4 Pages(1000 words)Essay

Golden Palace Hotel

...and some departments / areas (reception in particular) require full-time as well as well-trained and experienced staff. 3. Market segmentation. Young Chinese and American tourists are potential targets. In present circumstances, Mr. Jones and Mr. De Souza are particularly interested in external business factors (more likely to impact Golden Hotel Palace directly) assessment of which authors' findings and recommendations are based. This report is due in two business working days following which a status meeting is held with clients. 2. Methods Given clients' particular request of an assessment of external business environment's implications for Golden Palace Hotel, current report...
3 Pages(750 words)Case Study

Amitav Ghosh's The Glass Palace

...Uma's nephew, Arjun. Once widowed, Uma sets about traveling the world and gains radical views on India's independence. The ties between her and Dolly are further reinforced when her niece Manju marries Dolly's son Neel. Neel's brother, Dinu, meets and falls for Alison, the granddaughter of Saya John, who had taken Rajkumar under his wing decades ago in Burma. Near the end, the present day Jaya, Dolly's granddaughter, sets off on an Internet search for her uncle Dinu, now a very old man who runs a small photo studio called The Glass Palace Studio, and we get glimpses of modern Myanmar and meet Daw Aung San Suu Kyi, the most famous opponent of Myanmar's military regime. One area of the...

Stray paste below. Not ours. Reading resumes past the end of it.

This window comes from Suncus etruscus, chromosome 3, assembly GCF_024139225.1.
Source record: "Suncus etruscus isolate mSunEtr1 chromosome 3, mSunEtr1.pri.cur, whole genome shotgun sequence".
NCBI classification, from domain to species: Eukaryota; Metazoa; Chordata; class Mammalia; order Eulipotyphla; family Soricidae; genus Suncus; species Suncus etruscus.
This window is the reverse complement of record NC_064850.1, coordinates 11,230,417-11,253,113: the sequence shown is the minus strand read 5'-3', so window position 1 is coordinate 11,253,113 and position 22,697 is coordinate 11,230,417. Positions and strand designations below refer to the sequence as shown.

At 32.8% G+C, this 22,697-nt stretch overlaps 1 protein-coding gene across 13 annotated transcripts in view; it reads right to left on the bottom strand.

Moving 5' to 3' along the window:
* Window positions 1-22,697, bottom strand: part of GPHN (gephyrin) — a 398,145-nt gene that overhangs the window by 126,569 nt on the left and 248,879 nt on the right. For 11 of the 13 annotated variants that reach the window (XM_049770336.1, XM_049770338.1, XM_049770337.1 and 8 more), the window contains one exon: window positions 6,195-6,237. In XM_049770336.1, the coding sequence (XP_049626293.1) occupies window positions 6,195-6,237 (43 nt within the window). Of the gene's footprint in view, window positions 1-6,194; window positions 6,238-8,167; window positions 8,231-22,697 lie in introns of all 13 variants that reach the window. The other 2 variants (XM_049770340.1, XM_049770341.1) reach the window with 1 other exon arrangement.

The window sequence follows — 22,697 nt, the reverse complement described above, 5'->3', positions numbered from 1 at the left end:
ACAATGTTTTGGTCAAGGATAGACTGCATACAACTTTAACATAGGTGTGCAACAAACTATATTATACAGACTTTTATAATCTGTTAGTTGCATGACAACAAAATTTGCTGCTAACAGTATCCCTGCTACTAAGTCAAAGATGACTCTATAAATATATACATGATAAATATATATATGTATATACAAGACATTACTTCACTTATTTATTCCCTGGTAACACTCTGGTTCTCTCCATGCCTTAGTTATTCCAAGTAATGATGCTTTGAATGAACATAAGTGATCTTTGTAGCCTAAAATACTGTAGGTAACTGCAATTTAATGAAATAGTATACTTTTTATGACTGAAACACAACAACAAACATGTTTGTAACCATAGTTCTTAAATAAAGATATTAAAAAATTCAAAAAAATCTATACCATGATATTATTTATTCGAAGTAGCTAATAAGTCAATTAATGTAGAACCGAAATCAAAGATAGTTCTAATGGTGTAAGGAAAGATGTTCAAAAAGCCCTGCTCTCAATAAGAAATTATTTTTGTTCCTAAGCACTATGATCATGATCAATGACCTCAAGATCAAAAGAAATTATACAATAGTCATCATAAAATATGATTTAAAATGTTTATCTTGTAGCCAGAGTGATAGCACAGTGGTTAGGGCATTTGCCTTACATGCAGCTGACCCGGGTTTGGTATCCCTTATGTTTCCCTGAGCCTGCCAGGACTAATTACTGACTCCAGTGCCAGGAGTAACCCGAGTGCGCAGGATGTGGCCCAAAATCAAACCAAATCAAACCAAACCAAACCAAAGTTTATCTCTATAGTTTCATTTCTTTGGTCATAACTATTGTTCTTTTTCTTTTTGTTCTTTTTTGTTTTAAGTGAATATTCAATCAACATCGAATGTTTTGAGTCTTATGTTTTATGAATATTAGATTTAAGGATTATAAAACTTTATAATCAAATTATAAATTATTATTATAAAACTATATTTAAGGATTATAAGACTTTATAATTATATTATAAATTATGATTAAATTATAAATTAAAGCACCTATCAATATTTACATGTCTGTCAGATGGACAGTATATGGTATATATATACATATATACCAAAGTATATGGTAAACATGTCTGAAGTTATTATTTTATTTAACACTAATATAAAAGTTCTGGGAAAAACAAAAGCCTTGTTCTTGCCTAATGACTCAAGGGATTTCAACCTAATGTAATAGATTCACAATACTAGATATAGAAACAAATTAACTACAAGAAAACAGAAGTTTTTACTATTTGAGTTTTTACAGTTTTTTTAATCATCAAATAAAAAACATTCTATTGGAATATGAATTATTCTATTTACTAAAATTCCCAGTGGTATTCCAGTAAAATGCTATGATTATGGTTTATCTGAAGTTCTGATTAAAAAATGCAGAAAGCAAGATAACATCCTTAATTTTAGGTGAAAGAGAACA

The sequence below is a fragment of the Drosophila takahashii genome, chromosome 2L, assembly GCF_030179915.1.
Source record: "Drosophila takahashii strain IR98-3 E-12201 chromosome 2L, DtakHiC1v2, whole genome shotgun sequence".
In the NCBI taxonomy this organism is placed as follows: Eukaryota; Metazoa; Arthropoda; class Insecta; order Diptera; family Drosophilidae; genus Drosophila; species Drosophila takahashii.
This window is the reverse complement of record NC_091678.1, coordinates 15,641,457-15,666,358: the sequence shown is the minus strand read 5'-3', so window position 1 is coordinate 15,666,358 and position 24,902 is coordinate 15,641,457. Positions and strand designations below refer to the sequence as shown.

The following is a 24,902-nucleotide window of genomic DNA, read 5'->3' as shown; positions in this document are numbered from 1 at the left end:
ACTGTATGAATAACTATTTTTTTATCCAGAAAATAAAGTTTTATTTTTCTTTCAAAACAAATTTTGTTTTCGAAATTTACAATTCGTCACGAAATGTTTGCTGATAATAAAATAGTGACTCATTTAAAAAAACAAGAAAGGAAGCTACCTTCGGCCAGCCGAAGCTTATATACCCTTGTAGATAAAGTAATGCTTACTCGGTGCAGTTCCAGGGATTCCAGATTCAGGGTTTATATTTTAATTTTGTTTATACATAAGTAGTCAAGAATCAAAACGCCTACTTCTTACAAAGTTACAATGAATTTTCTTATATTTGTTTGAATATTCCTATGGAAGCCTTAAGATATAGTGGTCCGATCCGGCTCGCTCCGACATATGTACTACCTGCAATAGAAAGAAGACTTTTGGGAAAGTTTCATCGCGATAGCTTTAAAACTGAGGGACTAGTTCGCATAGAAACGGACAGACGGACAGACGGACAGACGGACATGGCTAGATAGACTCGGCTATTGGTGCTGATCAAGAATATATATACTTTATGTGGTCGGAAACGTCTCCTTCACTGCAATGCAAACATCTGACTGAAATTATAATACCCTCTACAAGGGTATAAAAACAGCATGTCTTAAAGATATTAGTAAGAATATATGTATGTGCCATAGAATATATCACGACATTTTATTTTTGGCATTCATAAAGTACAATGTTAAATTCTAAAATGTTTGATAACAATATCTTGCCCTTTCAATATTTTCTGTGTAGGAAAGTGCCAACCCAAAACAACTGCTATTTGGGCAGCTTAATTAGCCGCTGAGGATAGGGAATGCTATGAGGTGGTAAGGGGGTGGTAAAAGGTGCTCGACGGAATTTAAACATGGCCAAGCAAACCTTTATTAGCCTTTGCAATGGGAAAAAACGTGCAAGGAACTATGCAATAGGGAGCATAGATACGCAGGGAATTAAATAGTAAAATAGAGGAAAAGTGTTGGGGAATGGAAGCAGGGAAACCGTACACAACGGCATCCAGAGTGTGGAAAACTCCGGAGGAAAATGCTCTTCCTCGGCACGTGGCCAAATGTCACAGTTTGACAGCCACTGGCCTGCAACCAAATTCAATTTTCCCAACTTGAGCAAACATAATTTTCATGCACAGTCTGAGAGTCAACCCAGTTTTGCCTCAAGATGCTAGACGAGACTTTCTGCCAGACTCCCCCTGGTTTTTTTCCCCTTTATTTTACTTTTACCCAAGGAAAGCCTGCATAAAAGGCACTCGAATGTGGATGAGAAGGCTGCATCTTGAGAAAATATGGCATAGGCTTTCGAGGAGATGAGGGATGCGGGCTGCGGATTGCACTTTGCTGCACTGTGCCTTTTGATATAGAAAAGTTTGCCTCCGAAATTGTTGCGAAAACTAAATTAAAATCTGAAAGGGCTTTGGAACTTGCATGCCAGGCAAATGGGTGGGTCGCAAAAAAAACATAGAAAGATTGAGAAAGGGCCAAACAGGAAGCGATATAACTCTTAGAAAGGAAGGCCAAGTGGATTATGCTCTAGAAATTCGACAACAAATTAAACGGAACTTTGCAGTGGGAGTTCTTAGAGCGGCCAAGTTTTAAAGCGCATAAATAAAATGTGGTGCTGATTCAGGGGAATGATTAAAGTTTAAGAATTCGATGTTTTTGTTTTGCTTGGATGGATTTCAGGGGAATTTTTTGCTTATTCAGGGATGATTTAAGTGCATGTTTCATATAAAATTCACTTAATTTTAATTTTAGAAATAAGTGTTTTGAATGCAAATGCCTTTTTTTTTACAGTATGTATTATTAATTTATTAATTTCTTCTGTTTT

6 Pages(1500 words)Essay

Burmese Days

...Review of Burmese Days by George Orwell Boundaries are important to every person on the planet whether it is physical or implied boundaries. In Orwells Burmese Days, there are many boundaries but the most important one seems to be racism. This novel shows the difficulty that prejudice, racism and misunderstanding can have to a larger population. The challenge for this novel is that it is about racism but it also shows what happens to someone when they are immersed in a situation where at first they are an underdog and then they are accepted. In these types of situations it seems that an individual can change their convictions about themselves in order to be accepted by...
5 Pages(1250 words)Book Report/Review

Argument Assignment : School Days, Rules Days

...School Days, Rules Days The educational system of the United s is known to be the best in the world. Ever since the last 200 years, the government of the country has worked towards the maintenance of a quality educational system. The educational system is run by properly molded rules. This may be counted as a reason for the success of the country (U.S. Department of State 2000). A person starts going to school since the age of approximately 3 years. A school is said to be the second home of a child. Every school is run by an administration that maintains its discipline and proper functioning with the assistance of a set of rules and regulations. Students have to abide by these rules and the breaking of...
3 Pages(750 words)Essay